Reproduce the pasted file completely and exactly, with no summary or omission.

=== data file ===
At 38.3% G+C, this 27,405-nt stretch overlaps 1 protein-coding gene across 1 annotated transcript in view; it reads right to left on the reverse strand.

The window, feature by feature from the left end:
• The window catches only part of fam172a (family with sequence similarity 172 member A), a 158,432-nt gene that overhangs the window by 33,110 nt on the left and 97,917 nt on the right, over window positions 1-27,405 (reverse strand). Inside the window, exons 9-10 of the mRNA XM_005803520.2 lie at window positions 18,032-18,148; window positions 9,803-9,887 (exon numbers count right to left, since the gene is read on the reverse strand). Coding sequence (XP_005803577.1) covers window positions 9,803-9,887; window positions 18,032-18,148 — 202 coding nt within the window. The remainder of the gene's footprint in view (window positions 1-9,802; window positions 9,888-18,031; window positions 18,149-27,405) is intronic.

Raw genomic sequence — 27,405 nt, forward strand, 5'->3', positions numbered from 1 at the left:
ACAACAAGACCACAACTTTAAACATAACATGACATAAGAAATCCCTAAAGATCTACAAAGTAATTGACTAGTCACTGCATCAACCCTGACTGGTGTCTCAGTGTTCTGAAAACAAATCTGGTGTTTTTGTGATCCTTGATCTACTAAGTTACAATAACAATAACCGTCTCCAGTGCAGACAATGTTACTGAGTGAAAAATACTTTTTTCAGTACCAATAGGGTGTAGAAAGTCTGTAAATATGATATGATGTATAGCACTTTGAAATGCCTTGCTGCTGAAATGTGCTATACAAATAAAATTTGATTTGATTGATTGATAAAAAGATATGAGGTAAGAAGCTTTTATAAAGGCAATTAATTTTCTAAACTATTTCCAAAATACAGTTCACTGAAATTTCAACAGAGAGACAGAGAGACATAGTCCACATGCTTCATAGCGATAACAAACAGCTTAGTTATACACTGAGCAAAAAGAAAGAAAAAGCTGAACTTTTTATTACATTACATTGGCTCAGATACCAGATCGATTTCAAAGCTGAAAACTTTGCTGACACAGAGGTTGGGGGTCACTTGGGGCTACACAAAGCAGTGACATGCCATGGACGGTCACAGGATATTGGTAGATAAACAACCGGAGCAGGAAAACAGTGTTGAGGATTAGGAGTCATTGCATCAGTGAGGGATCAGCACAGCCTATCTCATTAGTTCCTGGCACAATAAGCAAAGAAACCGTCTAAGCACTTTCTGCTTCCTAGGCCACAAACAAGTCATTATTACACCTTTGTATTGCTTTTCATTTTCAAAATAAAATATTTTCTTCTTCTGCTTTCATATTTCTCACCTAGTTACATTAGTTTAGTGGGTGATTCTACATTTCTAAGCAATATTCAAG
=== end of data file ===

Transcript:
At 38.3% G+C, this 27,405-nt stretch overlaps 1 protein-coding gene across 1 annotated transcript in view; it reads right to left on the reverse strand.

The window, feature by feature from the left end:
• The window catches only part of fam172a (family with sequence similarity 172 member A), a 158,432-nt gene that overhangs the window by 33,110 nt on the left and 97,917 nt on the right, over window positions 1-27,405 (reverse strand). Inside the window, exons 9-10 of the mRNA XM_005803520.2 lie at window positions 18,032-18,148; window positions 9,803-9,887 (exon numbers count right to left, since the gene is read on the reverse strand). Coding sequence (XP_005803577.1) covers window positions 9,803-9,887; window positions 18,032-18,148 — 202 coding nt within the window. The remainder of the gene's footprint in view (window positions 1-9,802; window positions 9,888-18,031; window positions 18,149-27,405) is intronic.

Raw genomic sequence — 27,405 nt, forward strand, 5'->3', positions numbered from 1 at the left:
ACAACAAGACCACAACTTTAAACATAACATGACATAAGAAATCCCTAAAGATCTACAAAGTAATTGACTAGTCACTGCATCAACCCTGACTGGTGTCTCAGTGTTCTGAAAACAAATCTGGTGTTTTTGTGATCCTTGATCTACTAAGTTACAATAACAATAACCGTCTCCAGTGCAGACAATGTTACTGAGTGAAAAATACTTTTTTCAGTACCAATAGGGTGTAGAAAGTCTGTAAATATGATATGATGTATAGCACTTTGAAATGCCTTGCTGCTGAAATGTGCTATACAAATAAAATTTGATTTGATTGATTGATAAAAAGATATGAGGTAAGAAGCTTTTATAAAGGCAATTAATTTTCTAAACTATTTCCAAAATACAGTTCACTGAAATTTCAACAGAGAGACAGAGAGACATAGTCCACATGCTTCATAGCGATAACAAACAGCTTAGTTATACACTGAGCAAAAAGAAAGAAAAAGCTGAACTTTTTATTACATTACATTGGCTCAGATACCAGATCGATTTCAAAGCTGAAAACTTTGCTGACACAGAGGTTGGGGGTCACTTGGGGCTACACAAAGCAGTGACATGCCATGGACGGTCACAGGATATTGGTAGATAAACAACCGGAGCAGGAAAACAGTGTTGAGGATTAGGAGTCATTGCATCAGTGAGGGATCAGCACAGCCTATCTCATTAGTTCCTGGCACAATAAGCAAAGAAACCGTCTAAGCACTTTCTGCTTCCTAGGCCACAAACAAGTCATTATTACACCTTTGTATTGCTTTTCATTTTCAAAATAAAATATTTTCTTCTTCTGCTTTCATATTTCTCACCTAGTTACATTAGTTTAGTGGGTGATTCTACATTTCTAAGCAATATTCAAG